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SC Issues Detailed Verdict on Army Chief Extension

by Newsweek Pakistan

Aamir Qureshi—AFP

Top court warns that if no legislation not enacted within six months, incumbent COAS will have to be replaced

The Supreme Court of Pakistan on Monday issued a detailed verdict on its direction to the federal government to legislate the modalities of the extension of the Chief of Army Staff.

Last month, the apex court issued a short order allowing the government to grant a conditional six-month extension to the tenure of Army chief Gen. Qamar Javed Bajwa. It said that the government would have to legislate, within six months, the modalities of this extension or it would be considered void.

The detailed verdict, penned by Justice Mansoor Ali Shah, goes into more detail, noting that the three-member bench comprising Shah, Chief Justice Asif Saeed Khan Khosa and Justice Mazhar Alam Khan Miankhel, had examined the various laws cited by the government in granting the extensions including Article 243 of the Constitution, the Pakistan Army Act, 1952, and the Pakistan Army Act Rules, 1954.

Summarizing its finds, the court “found that the Pakistan Army Act, 1952 falls deficient of the structural requirements for raising and maintaining an Army under clause (3) of Article 243 of the Constitution.” It said is does not provide the “essential elements” needed to grant “the terms of service of the Commissioned Officers including tenure and extension of a General.” Similarly, it said, “no tenure or age of retirement for the rank of General is provided under the law.” It noted that institutional practice prompted retirement after the completion of three years of service, but this was not “a valid substitute of the law.”

The verdict by Justice Shah also found that there was no legal basis for “extending service of a General for another tenure” and that in the absence of any laws, the summaries of extension approved by the president, the prime minister and the federal cabinet “seem to be meaningless and of no consequence.”

According to the verdict, Regulation 255 of the Army Regulations (Rules) does not grant the federal government authority to grant extension to a general for another full tenure, adding it also appears to be in violation of the Pakistan Army Act, as it assigns the subject of “retirement” under the Rules and not the Regulations.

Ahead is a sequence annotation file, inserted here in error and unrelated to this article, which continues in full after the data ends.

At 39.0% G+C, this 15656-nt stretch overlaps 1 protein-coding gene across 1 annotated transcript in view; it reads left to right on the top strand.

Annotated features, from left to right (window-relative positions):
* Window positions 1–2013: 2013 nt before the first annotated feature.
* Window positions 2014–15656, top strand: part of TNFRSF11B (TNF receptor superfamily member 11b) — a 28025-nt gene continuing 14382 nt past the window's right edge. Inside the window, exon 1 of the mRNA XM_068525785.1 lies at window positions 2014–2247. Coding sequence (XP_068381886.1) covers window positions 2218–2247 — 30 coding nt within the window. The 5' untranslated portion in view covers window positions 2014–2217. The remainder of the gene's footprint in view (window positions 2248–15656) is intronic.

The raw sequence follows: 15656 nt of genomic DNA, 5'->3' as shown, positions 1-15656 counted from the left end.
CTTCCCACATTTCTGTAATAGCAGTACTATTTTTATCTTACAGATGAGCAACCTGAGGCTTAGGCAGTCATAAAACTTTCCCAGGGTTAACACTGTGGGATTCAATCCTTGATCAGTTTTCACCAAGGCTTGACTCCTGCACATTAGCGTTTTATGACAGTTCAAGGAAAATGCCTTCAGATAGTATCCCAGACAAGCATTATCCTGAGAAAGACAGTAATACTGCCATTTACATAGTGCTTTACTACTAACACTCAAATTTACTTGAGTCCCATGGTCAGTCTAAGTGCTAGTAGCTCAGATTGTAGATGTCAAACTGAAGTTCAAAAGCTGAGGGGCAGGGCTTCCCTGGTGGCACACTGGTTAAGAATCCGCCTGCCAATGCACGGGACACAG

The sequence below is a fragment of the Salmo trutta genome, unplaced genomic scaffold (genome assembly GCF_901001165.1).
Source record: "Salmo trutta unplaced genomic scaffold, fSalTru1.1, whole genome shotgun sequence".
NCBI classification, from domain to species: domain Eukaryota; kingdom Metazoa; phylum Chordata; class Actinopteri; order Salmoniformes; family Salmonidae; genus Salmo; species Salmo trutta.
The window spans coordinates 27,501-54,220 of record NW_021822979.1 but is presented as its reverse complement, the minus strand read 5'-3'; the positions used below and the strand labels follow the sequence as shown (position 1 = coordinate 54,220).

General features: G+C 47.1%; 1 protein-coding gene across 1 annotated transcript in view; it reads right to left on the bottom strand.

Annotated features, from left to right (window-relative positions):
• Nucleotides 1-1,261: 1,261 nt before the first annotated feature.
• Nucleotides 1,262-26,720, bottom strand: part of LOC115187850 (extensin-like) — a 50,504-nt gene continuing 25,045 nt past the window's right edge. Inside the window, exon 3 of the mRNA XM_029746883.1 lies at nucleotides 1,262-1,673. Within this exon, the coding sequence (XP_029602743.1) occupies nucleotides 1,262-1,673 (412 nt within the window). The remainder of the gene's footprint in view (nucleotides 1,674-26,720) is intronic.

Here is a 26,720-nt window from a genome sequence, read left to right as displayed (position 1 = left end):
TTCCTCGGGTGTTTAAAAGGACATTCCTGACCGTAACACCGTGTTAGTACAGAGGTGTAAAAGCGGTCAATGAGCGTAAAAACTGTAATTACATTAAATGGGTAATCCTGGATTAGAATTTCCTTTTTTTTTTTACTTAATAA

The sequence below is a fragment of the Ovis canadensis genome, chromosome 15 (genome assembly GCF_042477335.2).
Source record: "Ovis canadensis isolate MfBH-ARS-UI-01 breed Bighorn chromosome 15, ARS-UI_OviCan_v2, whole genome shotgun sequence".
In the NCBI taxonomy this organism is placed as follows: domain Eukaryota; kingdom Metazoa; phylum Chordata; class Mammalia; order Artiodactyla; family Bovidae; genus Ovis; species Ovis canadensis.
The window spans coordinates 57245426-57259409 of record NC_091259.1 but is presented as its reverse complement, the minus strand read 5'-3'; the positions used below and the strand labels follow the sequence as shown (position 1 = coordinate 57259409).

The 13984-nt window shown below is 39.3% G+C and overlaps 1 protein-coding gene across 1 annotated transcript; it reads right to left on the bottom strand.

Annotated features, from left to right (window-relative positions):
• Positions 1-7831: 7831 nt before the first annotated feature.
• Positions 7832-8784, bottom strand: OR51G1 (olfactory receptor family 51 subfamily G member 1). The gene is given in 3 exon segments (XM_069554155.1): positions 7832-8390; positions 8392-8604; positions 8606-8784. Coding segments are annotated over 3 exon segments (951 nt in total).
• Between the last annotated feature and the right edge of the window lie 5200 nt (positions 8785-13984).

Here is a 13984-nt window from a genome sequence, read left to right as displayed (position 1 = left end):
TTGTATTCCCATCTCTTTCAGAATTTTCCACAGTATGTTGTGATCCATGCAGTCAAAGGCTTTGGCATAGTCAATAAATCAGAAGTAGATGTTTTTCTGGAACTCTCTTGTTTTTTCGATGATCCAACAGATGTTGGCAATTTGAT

The verdict noted that the court had approved the conditional extension due to the Attorney General of Pakistan’s assurances that the matter would be legislated within six months and in light of the importance of the responsibilities of the COAS. However, it added, that if Parliament failed to enact legislation within six months, the “tenure of the constitutional post of COAS could not be left totally unregulated and to continue forever,” as it would “amount to a constitutional absurdity.” If this happens, it warned, the “institutional practice of retirement of a General on completion of the tenure of three years as pleaded by the Attorney-General and borne out from the record, shall stand enforced” and the government will have to appoint a new COAS.

In his assenting note, Chief Justice Khosa said he “in our peculiar historical context Chief of the Army Staff holds a powerful position in ways more than one. Unbridled power or position, like unstructured discretion, is dangerous.” He said it was “shocking” that the terms and conditions of service of the Army chief had remained unregulated by any law so far. “In the backdrop of the last three scores and twelve years of our history I may observe with hope and optimism that framing of a law by the Parliament regulating the terms and conditions of the office of Chief of the Army Staff may go a long way in rectifying multiple historical wrongs and in asserting sovereign authority of the chosen representatives of the people besides making exercise of judicial power of the Courts all pervasive.”

He added: “I understand that democratic maturity of our nation has reached a stage where this Court can proclaim that, as declared by Chief Justice Sir Edward Coke of England in the Commendam case in the year 1616 regarding the powers of King James I, ‘Howsoever high you may be; the law is above you’.”

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